Excerpts

Déjà Vu in Hong Kong and Shanghai10 min read

A tale of two cities – Jeffrey Wasserstrom

Editor’s note: This essay, by China Channel co-founder Jeffrey Wasserstrom, is excerpted from The Umbrella Movement, a new collection of essays from Amsterdam University Press. It can also be read as a ninth juxtaposition of sorts, following his previous book Eight Juxtapositions (Penguin, 2016), that compares democracy protests in Hong Kong to the student demonstrations he witnessed in Shanghai in 1986.

There is a long tradition of treating Shanghai and Hong Kong as comparable cities, albeit ones with distinctive features. This was especially true during the period that followed the Opium War (1839-1842), which ended with a treaty that turned the former into a city divided between a Chinese-run and foreign-run part and the latter into a British colony. Throughout the next century, the two cities vied with each other for the distinction of being considered China’s most cosmopolitan port community and most important gateway to the West. To place them side by side, as I have done in these two vignettes – that while written in the third person, as many readers will have guessed, refer to my own experiences – may seem a much tamer sort of juxtaposition than those found in earlier parts of this book. And yet, the two cities went very different ways after 1949, when Hong Kong remained part of the British Empire and Shanghai became part of the newly created PRC. By the time I first encountered the two cities in the mid-1980s, Shanghai and Hong Kong seemed very different indeed, separated by much more than the hundreds of miles that stood between them. In addition, back then, their campuses and students had little in common.

Hong Kong, as I first experienced it, was a consumerist mecca, with department stores that were a match for any on earth when it came to their stylishness and array of choices. Shanghai, by contrast, though it could have been described that way before 1949, had become a place where the fabled department stores of its era as a subdivided treaty port were mere shadows of their former selves, drab places that were devoid of luxury goods. When it came to campus life, Hong Kong’s students in the mid-1980s seemed focused only on their classes and their job prospects. Shanghai’s, by contrast, could often be heard debating political issues and wondering what they could do to make the city and country they loved better places in the future.

When I moved between the two cities during the following quarter-century, I saw some things about them draw closer together. There began to be less and less of a contrast between shopping in Shanghai and shopping in Hong Kong – with some notable exceptions, such as buying books on contemporary Chinese politics, Tibet, Taiwan, Xinjiang, and some aspects of China’s past. When it came to campuses, though, as my experiences in 2014 brought home powerfully, the story was not one of convergence or near convergence but rather of the two cities switching places. Now, when I go to Shanghai universities, I do not expect to see any political posters on bulletin boards, but this is just what I know I am likely to see in Hong Kong. Similarly, it is now Hong Kong students who are more likely to be debating what the political community they love – for them generally just a city, not a city plus a larger entity – will be like in the future. Recently, it has always been in Hong Kong, never in Shanghai, that I have seen youths take to the streets.

There is much more that I could say about the student protests that took place in Shanghai between the 1910s and 1980s and in Hong Kong during the last few years. After all, I wrote a whole book on the former subject – Student Protests in Twentieth-Century China: The View from Shanghai – and have a lot to say about the latter topic as well. Here, though, I will end by simply offering up a few further examples of Shanghai then/Hong Kong now parallels, in the form of a series of statements that could be about either setting, then make some brief closing comments on the significance of this particular imperfect analogy.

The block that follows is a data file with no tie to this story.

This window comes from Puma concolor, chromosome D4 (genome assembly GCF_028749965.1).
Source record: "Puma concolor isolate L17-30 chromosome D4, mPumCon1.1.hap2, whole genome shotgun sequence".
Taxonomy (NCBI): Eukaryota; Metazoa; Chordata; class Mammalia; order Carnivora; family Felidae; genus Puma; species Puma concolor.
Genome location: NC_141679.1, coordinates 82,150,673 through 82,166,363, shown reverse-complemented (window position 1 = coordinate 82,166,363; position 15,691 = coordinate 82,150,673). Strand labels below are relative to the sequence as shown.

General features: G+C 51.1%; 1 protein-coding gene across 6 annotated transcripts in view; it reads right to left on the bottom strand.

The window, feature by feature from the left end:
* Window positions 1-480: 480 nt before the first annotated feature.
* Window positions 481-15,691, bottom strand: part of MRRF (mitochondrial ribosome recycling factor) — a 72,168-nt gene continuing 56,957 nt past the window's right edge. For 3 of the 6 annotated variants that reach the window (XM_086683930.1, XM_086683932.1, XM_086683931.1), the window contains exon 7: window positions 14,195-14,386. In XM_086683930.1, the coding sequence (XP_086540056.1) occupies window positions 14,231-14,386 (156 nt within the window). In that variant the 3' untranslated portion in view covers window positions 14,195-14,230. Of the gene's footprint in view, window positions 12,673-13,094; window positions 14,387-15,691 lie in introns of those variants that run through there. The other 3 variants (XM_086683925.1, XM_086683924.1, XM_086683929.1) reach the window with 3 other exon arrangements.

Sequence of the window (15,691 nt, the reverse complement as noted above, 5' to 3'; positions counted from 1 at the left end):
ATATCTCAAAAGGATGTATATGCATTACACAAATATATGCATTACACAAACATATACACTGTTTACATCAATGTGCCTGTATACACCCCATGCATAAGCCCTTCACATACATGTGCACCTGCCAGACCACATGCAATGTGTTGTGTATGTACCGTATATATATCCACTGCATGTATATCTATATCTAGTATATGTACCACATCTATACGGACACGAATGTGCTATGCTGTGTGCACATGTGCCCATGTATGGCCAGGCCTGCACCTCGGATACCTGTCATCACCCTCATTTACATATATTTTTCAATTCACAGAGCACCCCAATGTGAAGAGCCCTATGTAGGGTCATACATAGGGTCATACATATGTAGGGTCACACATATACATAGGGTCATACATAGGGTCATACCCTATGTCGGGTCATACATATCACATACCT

Statement 1: The students were on strike again and some members of other social groups were taking to the streets as well, but the movement had not really picked up steam – until, that is, a harsh police action triggered popular outrage, leading to ramped up multi-class protests that brought all business in some parts of the city to a standstill.

This could work as a description of either Hong Kong developments between mid-to-late September and early October 2014, but it works just as well as an account of the course of events in Shanghai during the final weeks of the spring of 1925, during the May 30th Movement. There are important differences between the kinds of police actions that spurred the growth of the Umbrella Movement and those that transformed the May 30th Movement from a minor to a major upheaval. In the former case, many people were injured, but no one was killed, when the police used tear gas in an effort to disperse crowds, but in the latter some unarmed protesters were slain. There are similarities, though, as well. In both cases, it mattered that some of the victims were young students. In both cases as well, the use of violence gave the movement not just new supporters but new symbols – the umbrellas used to block tear gas and pepper spray in the Hong Kong case, the bloody clothing of martyrs in the much earlier Shanghai one. 

Statement 2: Those were years when there were both protests calling for change and pseudo-protests organized to show support for the government and the status quo, and it was common for those involved in each kind of action to insist that the events they supported gave voice to genuinely popular sentiment, while those of their opponents were manufactured affairs that served the interests of outsiders. 

Hong Kong has lately been the site of the kind of dueling demonstrations and the only-my-side-has-real-popular-support rhetorical battles just described. So, too, though, was Shanghai during the Civil War era (1945-1949). The Nationalist Party insisted then that all Shanghai protests calling for change were the work of agitators beholden to Russia, while the Communist Party mocked all pro-stability and anti-Soviet demonstrations as serving the interests of the Americans.